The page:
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Beyond Kitsap | Spend Memorial Day weekend in the great outdoors

Memorial Day weekend is ripe for travel, and it’s just days away. Beyond Kitsap takes you to Washington’s mountains, desert, ocean and rain forest — and one highwayside oddity. - Dan McDougall/Staff photo
Memorial Day weekend is ripe for travel, and it’s just days away. Beyond Kitsap takes you to Washington’s mountains, desert, ocean and rain forest — and one highwayside oddity.
— image credit: Dan McDougall/Staff photo

Memorial Day fast approaches, and getting out of town for the three-day weekend can be sweet relief. Here are five reasons to pack up the car and hit the road, each one a destination of a different landscape. Take your pick from the mountains, desert, ocean shores or rain forest — or take a gander at the highway-side weird.

1. Among the trees: Hoh Rain Forest

Get up-close and personal with Sitka Spruces and Western Hemlocks (and the moss that dangles from their mammoth branches) in the Olympic Peninsula’s temperate Hoh Rain Forest. South of Forks on Highway 101, the 24 miles of low-elevation forest contain 500-year-old trees and plenty of wildlife. Near the forest visitor center is the Hall of Mosses, an easy trail with views of the mythic, capturing woods. Find lots of hiking, camping and the Hoh River nearby. Round trip: 314 miles.

2. At the ocean: Rialto Beach

See the waves slam against the shores of Rialto Beach, an Olympic Peninsula destination near the Hoh Rain Forest. The thing to see here: Hole-in-the-Wall, a giant natural sea tunnel bored by the surf and wind three miles in. The hike to it is punctuated by sea stacks and strewn logs, which litter the shore like Pick Up Sticks. Be sure to catch Hole-in-the-Wall at low tide, and stop by the nearby beaches of La Push, which offer their own windswept, natural beauty. And please, no vampire jokes. Round trip: 274 miles.

3. In the desert: Spring Canyon

Camp amongst the sage brush at Spring Canyon Campground in the Lake Roosevelt National Recreation Area. Near the Upper Columbia River, the recreation area is home to a man-made 130-mile long lake, created when the river was dammed in the early 1940s. Go fishing for Walleye here; its said to be extra tasty. And while you’re in the area, pay a visit to the Grand Coulee Dam and its World Famous laser light show, or hike to the top of nearby Steamboat Rock and take in wildlife sightings. Round trip: 576 miles.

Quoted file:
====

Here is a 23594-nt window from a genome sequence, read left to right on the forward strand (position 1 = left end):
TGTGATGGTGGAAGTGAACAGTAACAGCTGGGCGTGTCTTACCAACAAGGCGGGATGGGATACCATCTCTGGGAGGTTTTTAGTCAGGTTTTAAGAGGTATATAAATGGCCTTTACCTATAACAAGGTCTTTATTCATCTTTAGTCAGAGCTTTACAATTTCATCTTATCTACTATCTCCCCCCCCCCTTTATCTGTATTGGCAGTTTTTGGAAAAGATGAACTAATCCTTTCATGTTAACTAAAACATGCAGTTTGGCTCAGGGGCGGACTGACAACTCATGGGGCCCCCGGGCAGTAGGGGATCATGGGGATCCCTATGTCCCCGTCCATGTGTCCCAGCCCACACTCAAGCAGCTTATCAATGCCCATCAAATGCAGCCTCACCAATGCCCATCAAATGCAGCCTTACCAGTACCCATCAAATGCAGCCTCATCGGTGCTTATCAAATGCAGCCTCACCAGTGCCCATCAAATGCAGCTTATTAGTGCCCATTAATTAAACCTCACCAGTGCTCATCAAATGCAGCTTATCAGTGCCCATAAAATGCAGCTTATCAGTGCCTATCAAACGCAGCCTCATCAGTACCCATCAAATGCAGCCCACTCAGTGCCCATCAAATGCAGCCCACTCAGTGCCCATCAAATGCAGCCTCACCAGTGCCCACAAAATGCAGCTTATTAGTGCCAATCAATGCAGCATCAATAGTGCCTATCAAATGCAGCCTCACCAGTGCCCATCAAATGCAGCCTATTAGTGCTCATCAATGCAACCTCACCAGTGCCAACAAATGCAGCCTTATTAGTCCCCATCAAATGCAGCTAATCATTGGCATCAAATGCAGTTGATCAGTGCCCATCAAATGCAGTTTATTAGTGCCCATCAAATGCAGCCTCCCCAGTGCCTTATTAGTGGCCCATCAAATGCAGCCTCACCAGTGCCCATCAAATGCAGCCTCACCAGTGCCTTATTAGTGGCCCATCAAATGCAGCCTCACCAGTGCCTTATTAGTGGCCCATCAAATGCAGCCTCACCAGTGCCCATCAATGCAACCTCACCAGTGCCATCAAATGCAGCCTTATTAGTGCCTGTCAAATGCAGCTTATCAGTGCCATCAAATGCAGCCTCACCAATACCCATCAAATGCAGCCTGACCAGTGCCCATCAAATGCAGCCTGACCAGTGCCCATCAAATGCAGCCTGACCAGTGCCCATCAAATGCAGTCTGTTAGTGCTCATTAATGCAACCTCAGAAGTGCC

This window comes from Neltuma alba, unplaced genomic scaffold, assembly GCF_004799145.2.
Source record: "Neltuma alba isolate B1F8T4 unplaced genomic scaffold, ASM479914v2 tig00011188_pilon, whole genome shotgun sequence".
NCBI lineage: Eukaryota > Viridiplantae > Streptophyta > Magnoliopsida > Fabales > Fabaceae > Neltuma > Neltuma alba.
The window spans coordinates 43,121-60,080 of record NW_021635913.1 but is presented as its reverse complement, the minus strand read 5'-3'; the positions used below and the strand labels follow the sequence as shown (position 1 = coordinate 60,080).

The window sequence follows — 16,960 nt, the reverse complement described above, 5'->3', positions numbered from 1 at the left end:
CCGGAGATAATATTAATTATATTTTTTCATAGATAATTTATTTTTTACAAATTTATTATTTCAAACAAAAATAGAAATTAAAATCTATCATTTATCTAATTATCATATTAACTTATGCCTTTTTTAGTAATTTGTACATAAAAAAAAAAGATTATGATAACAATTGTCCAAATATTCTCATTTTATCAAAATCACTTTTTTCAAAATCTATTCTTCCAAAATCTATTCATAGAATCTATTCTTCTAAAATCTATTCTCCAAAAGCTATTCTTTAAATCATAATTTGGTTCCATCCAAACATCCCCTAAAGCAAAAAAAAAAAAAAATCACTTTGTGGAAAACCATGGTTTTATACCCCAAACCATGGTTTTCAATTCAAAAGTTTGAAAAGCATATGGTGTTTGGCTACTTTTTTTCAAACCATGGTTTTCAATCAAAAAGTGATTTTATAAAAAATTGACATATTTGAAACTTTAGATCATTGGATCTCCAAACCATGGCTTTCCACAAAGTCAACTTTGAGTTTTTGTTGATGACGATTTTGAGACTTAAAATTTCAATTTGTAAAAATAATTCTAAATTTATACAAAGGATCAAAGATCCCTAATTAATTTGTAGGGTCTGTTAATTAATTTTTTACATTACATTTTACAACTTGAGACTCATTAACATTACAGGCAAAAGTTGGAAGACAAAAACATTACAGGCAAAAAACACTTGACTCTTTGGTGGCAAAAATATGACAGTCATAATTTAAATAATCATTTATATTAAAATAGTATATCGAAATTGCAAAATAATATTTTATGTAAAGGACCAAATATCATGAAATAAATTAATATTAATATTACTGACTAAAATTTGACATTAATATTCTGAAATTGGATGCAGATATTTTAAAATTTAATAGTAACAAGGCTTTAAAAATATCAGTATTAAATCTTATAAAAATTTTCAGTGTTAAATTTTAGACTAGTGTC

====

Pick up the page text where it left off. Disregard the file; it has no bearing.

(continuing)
4. On the mountain: Harts Pass

It’s been called the state’s most terrifying roadway, and at 6,197 feet, it’s also one of its highest: Hart’s Pass is a wild flower mecca later in the summer, but even now it offers stunning panoramic views along the crest of the Cascade Range, just south of the Canadian border. Drive the perilous one-laned, white-knuckler road to its top, and take a walk down a portion of the famed Pacific Crest Trail. There are tall trees, spanning meadows, rocky vistas and plenty of hiking. And you may want to bring your camera. Round trip: 426 miles.

5. Around the odd: Stonehenge

If a full-size Stonehenge replica in Maryhill doesn’t scratch your oddity itch, what will? Overlooking the Columbia River is Sam Hill’s Stonehenge, a near-exact replica of the prehistoric monument — and one of the most famous sites in the world — in England’s Wiltshire County. Was it giants who lifted the massive stones? Druids? Aliens? Merlin himself? The archeology world has batted its theories, but Washington’s Stonehenge, which remains intact unlike its European predecessor, was built by Hill (also Maryhill’s founder) as a World War I memorial between 1918 and 1930. It took more than a decade to complete, and can now be seen from Highway 97. (It’s easily accessible from there.) Other things of a weird nature in the Evergreen State include giant coffee pot establishment Bob’s Java Jive, a 25-foot-high, 30-foot-wide coffee pot restaurant in Tacoma, and Granger’s Dinosaur herd — there are nearly 30 prehistoric figures in all — and volcano-shaped public lavatories. Round trip: 558 miles. WU

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